Exactly 25 years ago, the groundbreaking Nayakan was released. It has since been voted one of Time magazine’s top 100 films, but all that the people working on it then wanted was ‘to be different’.Whether it’s the story of Caesar or Gandhi or the Rotary Club, it starts off as something very small, without the respect it deserves. Nayakan was no exception. We never thought it would be selected as one of Time magazine’s 100 greatest films of all time, or that people will remember it after 25 years. We just wanted to be different.Perhaps due to my insecurity about dropping out of school, I’ve always surrounded myself with writers and thinkers, and one such person I met was Subramaniam, whom friends called Subbu and who eventually became Mani Ratnam. He was introduced to me by Kitty (Raja Krishnamurthy). Kitty was the manager at Chola Sheraton. We used to call him “Chola” Krishnamurthy. Mani, then as now, was a quiet man, and Kitty used to explain Mani’s ideas. Slowly I started liking the silent man more— not that I liked Kitty less, but I thought this guy was deep. Only after he signed up for Nayakan did I realise that he was the son of ‘Venus’ Ratnam Iyer, with a deep-rooted connection to Tamil cinema. I knew he was GV’s (the financier G. Venkateswaran) brother, but the Venus connection never struck me and he never threw this fact at my face.This was the time I was writing Raajapaarvai, which came out in 1980. Mani wanted to know about the nuances of screenwriting. He used to love a Joseph Hayes novel called The Long Dark Night. He said he wanted to write something like that. We kept discussing various stories. We were all fans of Francis Ford Coppola and The Godfather. We kept saying how long could Tamil cinema keep showing the underworld as people with checked shirts and a kerchief knotted around the neck and laughing like the old villain P.S. Veerappa.Then Mani said he was doing his first film in Kannada, Pallavi Anupallavi. I was busy with Raajapaarvai, and I was also getting into Hindi films, so I couldn’t do this film. But we kept meeting and talking. After making Vikram, in 1986, I realised I should have asked Mani to direct it. It was his cup of tea. He asked me what had happened, because the story was so different from what I’d told him. I told him that this was bound to happen. I said, “The intelligence of (the writer) Sujatha and Kamal Haasan was bound to be diluted by Kodambakkam. It will happen to you too.”A little later, the producer-director Muktha Srinivasan, with whom I’d made films like Simla Special, said he wanted to make another film with me. I suggested Mani Ratnam’s name. He was amused because the hero usually suggests the name of the heroine in the film, and here I was recommending a director.Mani told me two stories. One was a gangster story. He said it was based in Bombay. I said that was the way to go, because the film, then, would have a national reach. Muktha Films had a reputation for being tight-fisted. When Mr. Srinivasan heard that we wanted to shoot in Bombay, he wasn’t happy. He just wanted us to make a film — any film — that would net him a profit of Rs. 5 lakh. That is how he was used to working. Films were a business. He wasn’t interested in films as art.But we said we’d shoot only part of the film in Bombay, and he half-heartedly agreed. Then, we wanted an international look for the action scenes. Unlike Tamil films of the time, Mani had marked out a separate budget for the action, around Rs. 12 lakh. We flew down Jim Allen, the action director and cinematographer, from England. He’d worked out the stunts for films like Sholay. But Mr. Srinivasan packed him off after three days, saying he couldn’t afford him. “We can’t keep spending like this,” he told me. “I think Hindi films have spoilt you.”But in the three days he was here, he gave Mani and P.C. Sreeram (the cinematographer) many ideas. As he spoke, they actually took down notes about how to topple a car and how to show a bullet leaving a head and how you can shift focus and make a stunt look more effective. When Jim left, I was totally down. Mani doesn’t show his emotions. But I decided to use the props I’d got for other films, like polystyrene bottles that I could bring down and break on Inspector Kelkar’s head. We had gone into such details.There was no budget for makeup, so I spoke to my guru, Michael Westmore. I’ve trained under him, and we worked together for the first time on Oru Kaidhiyin Diary. I learnt how to apply old-age makeup myself in front of a magnifying mirror, with just an assistant standing by with a fan to dry layer after layer of wrinkled-latex on my face. There was no budget for the costumes, so Sarika moved in.At some point, I decided that to get into the character, I need ittar (floral perfume). I think I may have been getting ahead of myself. Sarika couldn’t find ittar, and I was getting angry because I was multitasking on this movie — doing makeup for myself, for others, getting props, even cutting the hair of the extras — and I was upset that she couldn’t find something as simple as ittar. Finally, she concocted something and made me believe it was ittar. I was very satisfied. I felt like the character and I knew I could perform well.Mani had seen me play an old man in Kadal Meengal, Sagara Sangamam and Swathi Muthyam. He said he didn’t want me to look like that, with a wig. I said that, in that case, we’d have to shoot the film in sequence, and I’d have to pluck out my hair towards the end. Simply shaving off the hair wasn’t enough, as the shadow would show. It wouldn’t look like a real bald spot. We decided to make the character prognathic, so I brought in the dentist who’d fashioned my teeth for my role in Kalyanaraman. He made a piece to make my jaw bigger.All of this was happening without fanfare. We could sense that we were hot on the trail of something good. We — Mani, myself, Sreeram, Thotta Tharrani (the art director whom I’d introduced in Raajapaarvai) — were all collaborating as a team. This wasn’t about showing up only as per the call sheet. As we weren’t allowed to shoot to the extent we wanted in Bombay, Tharrani built the Dharavi set in Madras. When we went to Bombay finally, we shot a few scenes in the real Dharavi — cutaways like me chasing the inspector.The film was shaping up very well and I was very happy. I was bragging to everyone about what a good film we were making. One day, I was ready to play the scene where Velu Nayakan reacts to his son’s death. We rehearsed the scene. I told Mani I wanted some build up. I thought the junior artists should react to the death first, which would help the funeral pallor to set in. And by the time I came to the corpse, the grief would have seeped into me. I would be in gear to play the scene.But when the time came, Mani was standing there glumly, and Sreeram was sitting with his head in his hands. I thought there was a technical glitch. I said, “What is the problem? I’m ready. Let’s go.” He showed me a small note from the producer saying that the day’s quota of film stock had been used up, and they had to wait till he sanctioned new stock. This was the producer’s way of making sure we shot responsibly, without going overboard with takes. I was livid. I called my office and asked them to bring the film stock they had in 20 minutes, and in those 20 minutes I was ready to cry. I really felt like my child was dying that day. So the producer probably helped my performance in the film.He was also indirectly responsible for the scene where the man is garrotted in the car, which is just like The Godfather. I was helping out with the action scenes, and I had written this scenario that I later used in my Thevar Magan, where a truck, with a cargo of steel rods jutting out, reverses and rams into this car and kills him. But Mr. Srinivasan wouldn’t allow a car to be demolished; so we were forced to use the scene from The Godfather. He wasn’t a bad man. He was just from an older school. And he did help at times. I must give him his due. The scene where Velu’s future wife studies for her exams in the brothel was suggested by him.Mani was not happy with the climax. I was not happy with it. By the time, I was tired. I wanted to get this film done. When we were in Bombay, we spoke to Varada Bhai (Varadaraja Mudaliar on whose life the film is based), and Mani had the audacity to ask him, “How do you foresee your death?” He said he would either die peacefully in a hospital (which is what happened) but left to the police, who couldn’t prove anything against him, they would bring him out of court and someone would slap him. This would cause a riot and they would then shoot him. This sparked the climax in Mani’s head.The way Kelkar’s death was filmed (and later, the death of Velu Nayakan’s son), I knew Mani was making a really good movie. And also the kind of movie that we all dreamt of making. During the Holi sequence, I told Mani that Velu Nayakan should not dance. And Mani agreed. No director at that time would have agreed to this. Earlier in my career, I told Bharathiraja that the psychopathic killer in Sigappu Rojakkal should not be singing and dancing. But he deflected my objections saying that the song (Ninaivo oru paravai) was a dream song, shot from the heroine’s point of view. At least that made sense. But other times, people simply wouldn’t listen to me, and here Mani simply said, “Of course Velu Nayakan doesn’t dance.”We stumbled a lot while making this film. But Mani just got up and dusted himself off and went on to the next thing. He kept his cool. He was tethered throughout the shoot. He withstood storms. And he was not afraid to surround himself with strong contributors like the writer Balakumaran, whose ease with the local syntax and dialect helped to compensate for Mani’s urbanity. There were no egos on the set. Mani would shoot down ideas. He would also accept ideas. When Velu is taken to a brothel in a song sequence, I expressed my exasperation by rolling my eyes. Mani told me that this was a very Western thing, and asked if I could give a more Indian expression. That was a very happy day for me. Suddenly I had someone who noticed these small things that make up a performance.Nayakan was one of the films — along with the films I’ve done with Balu Mahendra, K. Vishwanath and, of course, my guru K. Balachander — that made me decide that I should not be doing short-lived masala movies anymore. Except nostalgia, they added nothing to my career. I was fed up. I was nearing middle-age. I thought, “If I don’t do this now, then when will I do it?” After wrapping the film, I was so happy that I took Sarika and went for a walk around the empty set. I remember just sitting there with a satisfied sigh.There was a screening of the film at Savera hotel. One of the viewers was so moved that he fell at the producer’s feet. I urged Mani to go and talk to people but he just walked away saying that there was no glory in this. He was right. I told the producer that he was going to get awards. He said he hadn’t made the film to get awards, merely to make profits. And he was nervous about the film’s dark lighting and so on. He complained that I had spoilt his chances of making a profit, which is when I offered to buy the film from him. Later, GV bought the film. And after the film came out, what the producer feared became a fashion. Every Tamil film began to have under lit sequences. And the heroes began to gel their hair.When it was time for the film’s silver-jubilee celebrations, Mr. Srinivasan’s brother passed away.We cancelled our celebration after all had gathered at the venue. The entire crew took garlands and went to his home and paid homage to the departed soul. So there was no rancour with Mr. Srinivasan. We were all like family. There was just frustration.Had the producer been more cooperative and had he had more vision, Mani would have ensured that the film came out better. He would have also been a healthier man. His heart attack might have happened at a later stage. Mani was worn out by all the extracurricular activities, which are not part of filmmaking. I am always asked when Mani and I will work together again. I don’t know if we can summon up that same feeling of doing a film for the pleasure. Now there’s too much pressure. And I don’t blame Mani. He’s been so tormented by producers that now he wants to make films exactly the way he wants. And if I would be an impediment, he would be right in removing me.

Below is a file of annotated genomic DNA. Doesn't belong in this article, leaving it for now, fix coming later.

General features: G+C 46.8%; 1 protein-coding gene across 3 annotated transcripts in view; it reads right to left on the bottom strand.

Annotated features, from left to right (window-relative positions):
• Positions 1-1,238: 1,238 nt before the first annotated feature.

ஏன் இப்படி வம்பை விலைகொடுத்து வாங்கிக்கிறார், கமல்?.